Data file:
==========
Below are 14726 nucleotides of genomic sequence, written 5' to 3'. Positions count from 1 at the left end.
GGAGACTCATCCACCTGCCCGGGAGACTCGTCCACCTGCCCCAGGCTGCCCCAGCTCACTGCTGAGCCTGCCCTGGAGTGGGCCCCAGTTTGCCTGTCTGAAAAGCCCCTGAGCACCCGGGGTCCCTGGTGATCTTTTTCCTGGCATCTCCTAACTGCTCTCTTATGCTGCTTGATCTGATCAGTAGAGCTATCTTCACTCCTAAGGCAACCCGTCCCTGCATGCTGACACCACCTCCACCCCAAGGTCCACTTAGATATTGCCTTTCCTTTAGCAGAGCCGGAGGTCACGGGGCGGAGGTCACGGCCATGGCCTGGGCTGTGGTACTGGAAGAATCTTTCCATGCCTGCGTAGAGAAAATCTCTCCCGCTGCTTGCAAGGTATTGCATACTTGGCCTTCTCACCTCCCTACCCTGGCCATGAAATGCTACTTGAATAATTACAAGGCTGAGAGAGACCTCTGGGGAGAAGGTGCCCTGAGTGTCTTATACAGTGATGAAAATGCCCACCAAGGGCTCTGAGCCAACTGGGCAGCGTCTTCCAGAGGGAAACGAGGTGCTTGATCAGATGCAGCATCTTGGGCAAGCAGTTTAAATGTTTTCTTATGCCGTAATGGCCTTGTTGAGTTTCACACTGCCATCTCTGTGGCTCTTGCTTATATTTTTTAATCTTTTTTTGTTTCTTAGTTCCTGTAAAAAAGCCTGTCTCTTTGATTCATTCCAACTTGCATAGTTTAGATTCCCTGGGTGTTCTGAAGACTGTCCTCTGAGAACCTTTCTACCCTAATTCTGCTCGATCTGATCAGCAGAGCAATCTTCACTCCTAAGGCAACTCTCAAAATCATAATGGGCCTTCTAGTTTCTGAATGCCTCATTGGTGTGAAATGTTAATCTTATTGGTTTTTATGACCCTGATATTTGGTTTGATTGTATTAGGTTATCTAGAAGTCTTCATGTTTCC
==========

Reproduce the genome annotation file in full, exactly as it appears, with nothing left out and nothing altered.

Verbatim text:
Below are 14726 nucleotides of genomic sequence, written 5' to 3'. Positions count from 1 at the left end.
GGAGACTCATCCACCTGCCCGGGAGACTCGTCCACCTGCCCCAGGCTGCCCCAGCTCACTGCTGAGCCTGCCCTGGAGTGGGCCCCAGTTTGCCTGTCTGAAAAGCCCCTGAGCACCCGGGGTCCCTGGTGATCTTTTTCCTGGCATCTCCTAACTGCTCTCTTATGCTGCTTGATCTGATCAGTAGAGCTATCTTCACTCCTAAGGCAACCCGTCCCTGCATGCTGACACCACCTCCACCCCAAGGTCCACTTAGATATTGCCTTTCCTTTAGCAGAGCCGGAGGTCACGGGGCGGAGGTCACGGCCATGGCCTGGGCTGTGGTACTGGAAGAATCTTTCCATGCCTGCGTAGAGAAAATCTCTCCCGCTGCTTGCAAGGTATTGCATACTTGGCCTTCTCACCTCCCTACCCTGGCCATGAAATGCTACTTGAATAATTACAAGGCTGAGAGAGACCTCTGGGGAGAAGGTGCCCTGAGTGTCTTATACAGTGATGAAAATGCCCACCAAGGGCTCTGAGCCAACTGGGCAGCGTCTTCCAGAGGGAAACGAGGTGCTTGATCAGATGCAGCATCTTGGGCAAGCAGTTTAAATGTTTTCTTATGCCGTAATGGCCTTGTTGAGTTTCACACTGCCATCTCTGTGGCTCTTGCTTATATTTTTTAATCTTTTTTTGTTTCTTAGTTCCTGTAAAAAAGCCTGTCTCTTTGATTCATTCCAACTTGCATAGTTTAGATTCCCTGGGTGTTCTGAAGACTGTCCTCTGAGAACCTTTCTACCCTAATTCTGCTCGATCTGATCAGCAGAGCAATCTTCACTCCTAAGGCAACTCTCAAAATCATAATGGGCCTTCTAGTTTCTGAATGCCTCATTGGTGTGAAATGTTAATCTTATTGGTTTTTATGACCCTGATATTTGGTTTGATTGTATTAGGTTATCTAGAAGTCTTCATGTTTCC